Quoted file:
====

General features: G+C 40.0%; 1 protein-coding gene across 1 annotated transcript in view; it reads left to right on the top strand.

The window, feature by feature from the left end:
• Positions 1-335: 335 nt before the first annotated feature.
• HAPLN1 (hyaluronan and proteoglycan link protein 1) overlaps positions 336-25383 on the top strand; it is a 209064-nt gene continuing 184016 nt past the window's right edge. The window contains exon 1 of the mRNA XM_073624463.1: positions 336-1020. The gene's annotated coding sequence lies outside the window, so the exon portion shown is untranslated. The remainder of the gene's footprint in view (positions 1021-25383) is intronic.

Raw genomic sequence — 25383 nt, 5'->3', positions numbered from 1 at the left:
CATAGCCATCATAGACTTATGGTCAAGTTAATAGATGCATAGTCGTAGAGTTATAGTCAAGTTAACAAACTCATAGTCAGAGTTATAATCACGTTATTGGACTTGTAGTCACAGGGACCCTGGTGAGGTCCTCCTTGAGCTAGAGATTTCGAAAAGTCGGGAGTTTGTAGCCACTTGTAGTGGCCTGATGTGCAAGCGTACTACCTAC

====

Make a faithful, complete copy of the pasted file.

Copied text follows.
General features: G+C 40.0%; 1 protein-coding gene across 1 annotated transcript in view; it reads left to right on the top strand.

The window, feature by feature from the left end:
• Positions 1-335: 335 nt before the first annotated feature.
• HAPLN1 (hyaluronan and proteoglycan link protein 1) overlaps positions 336-25383 on the top strand; it is a 209064-nt gene continuing 184016 nt past the window's right edge. The window contains exon 1 of the mRNA XM_073624463.1: positions 336-1020. The gene's annotated coding sequence lies outside the window, so the exon portion shown is untranslated. The remainder of the gene's footprint in view (positions 1021-25383) is intronic.

Raw genomic sequence — 25383 nt, 5'->3', positions numbered from 1 at the left:
CATAGCCATCATAGACTTATGGTCAAGTTAATAGATGCATAGTCGTAGAGTTATAGTCAAGTTAACAAACTCATAGTCAGAGTTATAATCACGTTATTGGACTTGTAGTCACAGGGACCCTGGTGAGGTCCTCCTTGAGCTAGAGATTTCGAAAAGTCGGGAGTTTGTAGCCACTTGTAGTGGCCTGATGTGCAAGCGTACTACCTAC